Incunabulum Queriniano G V 15

The editio princeps of Petrarch's Canzoniere, was presumably prepared by Cristoforo Berardi and printed in quarto format in 1470 by Vindelin of Speyer, the most ancient Venetian printing house. There were other, more philologically accurate, editions published in the last decades of the Fiftheenth Century, such as the Valdezocco edition prepared in Padua in 1472, based on Petrarch’s Codex Vatican Latin 3195. Nonetheless, the editio princeps was held in great consideration for a few decades, even after the Aldine print prepared by Pietro Bembo in 1501.

It was appreciated especially for the sophisticated and coherent form of the volume, the harmony of the page, the elegance of the typographical characters (Sandal 2). These formal features suggest that the volume was prepared to be hand-held for reading, rather than arranged on a desk for studying purposes (6). We do not know the exact number of the volumes published (around 100 according to Ennio Sandal); most of the copies were printed in paper and some in parchment. There are 27 copies left of which only 2 in parchment (one from the Marciana Library in Venice and the other from the Pierpont Morgan Library in New York).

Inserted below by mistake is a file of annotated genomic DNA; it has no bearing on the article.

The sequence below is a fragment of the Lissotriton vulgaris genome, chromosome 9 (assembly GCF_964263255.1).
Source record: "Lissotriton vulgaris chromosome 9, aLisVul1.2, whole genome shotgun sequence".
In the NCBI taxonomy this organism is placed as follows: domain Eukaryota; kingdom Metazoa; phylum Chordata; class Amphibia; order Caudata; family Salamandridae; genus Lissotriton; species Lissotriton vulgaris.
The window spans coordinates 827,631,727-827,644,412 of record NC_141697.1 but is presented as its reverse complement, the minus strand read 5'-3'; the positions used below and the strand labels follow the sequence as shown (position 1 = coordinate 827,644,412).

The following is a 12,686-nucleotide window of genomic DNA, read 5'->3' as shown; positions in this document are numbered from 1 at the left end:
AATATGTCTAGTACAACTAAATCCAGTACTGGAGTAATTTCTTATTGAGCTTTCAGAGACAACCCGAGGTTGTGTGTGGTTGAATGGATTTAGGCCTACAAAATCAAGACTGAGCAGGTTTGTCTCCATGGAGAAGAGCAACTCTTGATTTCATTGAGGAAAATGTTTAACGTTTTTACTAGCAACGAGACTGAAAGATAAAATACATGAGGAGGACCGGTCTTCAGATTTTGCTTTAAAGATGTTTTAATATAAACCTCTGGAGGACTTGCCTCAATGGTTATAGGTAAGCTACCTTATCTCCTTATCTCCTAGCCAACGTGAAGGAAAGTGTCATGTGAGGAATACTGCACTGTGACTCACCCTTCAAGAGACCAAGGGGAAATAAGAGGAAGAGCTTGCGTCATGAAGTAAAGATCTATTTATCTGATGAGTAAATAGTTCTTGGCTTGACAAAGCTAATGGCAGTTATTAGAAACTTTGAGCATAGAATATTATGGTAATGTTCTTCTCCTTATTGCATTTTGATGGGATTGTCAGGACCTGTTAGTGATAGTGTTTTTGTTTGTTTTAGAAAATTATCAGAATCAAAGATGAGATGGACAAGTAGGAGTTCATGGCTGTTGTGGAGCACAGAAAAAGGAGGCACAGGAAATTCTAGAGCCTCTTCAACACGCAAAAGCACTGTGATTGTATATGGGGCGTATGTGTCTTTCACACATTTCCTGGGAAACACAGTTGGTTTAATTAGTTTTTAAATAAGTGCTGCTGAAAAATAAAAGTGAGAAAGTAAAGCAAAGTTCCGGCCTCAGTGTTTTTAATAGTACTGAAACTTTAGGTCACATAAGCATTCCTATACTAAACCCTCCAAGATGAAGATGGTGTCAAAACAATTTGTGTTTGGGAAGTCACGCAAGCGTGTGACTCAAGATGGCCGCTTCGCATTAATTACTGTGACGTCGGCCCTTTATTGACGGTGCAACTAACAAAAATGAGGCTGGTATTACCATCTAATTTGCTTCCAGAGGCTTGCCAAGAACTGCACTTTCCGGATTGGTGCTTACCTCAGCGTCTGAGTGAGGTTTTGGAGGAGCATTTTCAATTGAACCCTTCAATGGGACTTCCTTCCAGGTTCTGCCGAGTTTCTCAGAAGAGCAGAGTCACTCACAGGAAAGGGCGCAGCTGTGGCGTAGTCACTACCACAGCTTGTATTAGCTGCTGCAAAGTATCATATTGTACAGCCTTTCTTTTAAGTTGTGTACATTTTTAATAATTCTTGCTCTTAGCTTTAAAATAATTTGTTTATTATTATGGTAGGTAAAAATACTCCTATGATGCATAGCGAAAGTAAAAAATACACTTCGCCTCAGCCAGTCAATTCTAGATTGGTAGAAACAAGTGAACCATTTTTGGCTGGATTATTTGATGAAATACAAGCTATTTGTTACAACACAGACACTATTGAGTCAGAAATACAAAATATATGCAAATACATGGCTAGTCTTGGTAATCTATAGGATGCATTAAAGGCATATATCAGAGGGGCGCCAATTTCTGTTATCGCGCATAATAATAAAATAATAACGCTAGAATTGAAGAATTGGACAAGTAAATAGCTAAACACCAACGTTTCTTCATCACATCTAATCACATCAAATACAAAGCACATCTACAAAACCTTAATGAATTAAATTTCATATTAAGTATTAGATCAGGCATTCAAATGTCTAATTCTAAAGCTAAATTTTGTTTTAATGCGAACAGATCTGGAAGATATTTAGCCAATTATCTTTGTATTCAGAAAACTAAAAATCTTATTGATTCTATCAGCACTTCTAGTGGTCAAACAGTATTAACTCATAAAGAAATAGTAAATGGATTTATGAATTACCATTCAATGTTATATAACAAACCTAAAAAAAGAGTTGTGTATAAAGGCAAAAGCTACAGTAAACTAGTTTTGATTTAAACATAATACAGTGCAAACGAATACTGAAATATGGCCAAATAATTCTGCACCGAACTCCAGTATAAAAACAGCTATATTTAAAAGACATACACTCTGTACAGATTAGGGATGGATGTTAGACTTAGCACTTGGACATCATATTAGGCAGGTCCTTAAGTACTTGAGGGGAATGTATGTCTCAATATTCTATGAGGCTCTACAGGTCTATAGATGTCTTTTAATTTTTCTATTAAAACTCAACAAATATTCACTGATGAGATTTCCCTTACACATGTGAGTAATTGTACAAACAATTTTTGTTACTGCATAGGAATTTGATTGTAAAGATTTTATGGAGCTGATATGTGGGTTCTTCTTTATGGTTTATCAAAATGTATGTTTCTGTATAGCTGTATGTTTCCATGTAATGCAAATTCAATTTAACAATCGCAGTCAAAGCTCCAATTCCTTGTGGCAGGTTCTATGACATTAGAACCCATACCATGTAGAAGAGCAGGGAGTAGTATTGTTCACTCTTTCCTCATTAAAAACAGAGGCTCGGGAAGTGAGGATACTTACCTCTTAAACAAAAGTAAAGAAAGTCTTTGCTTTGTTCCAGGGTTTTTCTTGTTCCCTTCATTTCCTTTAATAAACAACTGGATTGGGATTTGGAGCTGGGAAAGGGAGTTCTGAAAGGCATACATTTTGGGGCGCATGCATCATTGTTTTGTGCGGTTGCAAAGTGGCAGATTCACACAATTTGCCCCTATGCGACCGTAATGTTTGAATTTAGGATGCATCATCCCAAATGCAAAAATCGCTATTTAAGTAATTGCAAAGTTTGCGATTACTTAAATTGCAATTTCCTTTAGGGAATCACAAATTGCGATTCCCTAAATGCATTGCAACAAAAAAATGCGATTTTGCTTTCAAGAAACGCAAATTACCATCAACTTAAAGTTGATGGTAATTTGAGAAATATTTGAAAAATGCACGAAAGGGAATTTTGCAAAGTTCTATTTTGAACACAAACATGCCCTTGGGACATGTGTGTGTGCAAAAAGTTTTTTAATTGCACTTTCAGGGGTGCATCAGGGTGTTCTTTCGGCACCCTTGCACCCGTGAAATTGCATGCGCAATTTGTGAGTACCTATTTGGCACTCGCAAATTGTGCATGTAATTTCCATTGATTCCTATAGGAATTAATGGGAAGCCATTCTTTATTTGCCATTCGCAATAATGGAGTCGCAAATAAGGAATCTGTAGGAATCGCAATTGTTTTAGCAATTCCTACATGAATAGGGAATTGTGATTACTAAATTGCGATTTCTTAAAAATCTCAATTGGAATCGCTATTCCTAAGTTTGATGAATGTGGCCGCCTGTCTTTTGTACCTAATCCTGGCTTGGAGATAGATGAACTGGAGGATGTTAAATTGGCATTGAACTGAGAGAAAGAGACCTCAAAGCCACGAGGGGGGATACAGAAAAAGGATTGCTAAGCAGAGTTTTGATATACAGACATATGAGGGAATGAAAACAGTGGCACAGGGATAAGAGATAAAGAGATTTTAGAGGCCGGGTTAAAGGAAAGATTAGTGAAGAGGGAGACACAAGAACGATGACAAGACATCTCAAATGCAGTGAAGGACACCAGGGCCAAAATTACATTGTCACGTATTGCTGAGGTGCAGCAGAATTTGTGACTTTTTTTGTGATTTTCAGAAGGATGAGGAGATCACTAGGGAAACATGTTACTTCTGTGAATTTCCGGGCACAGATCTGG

Variations were introduced in the paper and parchment copies; this fact suggests the idea of a double emission, one for the paper and the other for the parchment copies (Belloni, Petrarca: mostra di documenti e codici veneziani 49-50). All of this should be of no surprise, as the phenomenon of editorial variants is widespread in fifteenth-century incunabula. As Joseph Dane writes in his The Myth of Print Culture, “In the earliest printed books we have … there is not a single question in bibliographical or literary history that could not be considered a variant” (Dane 9).

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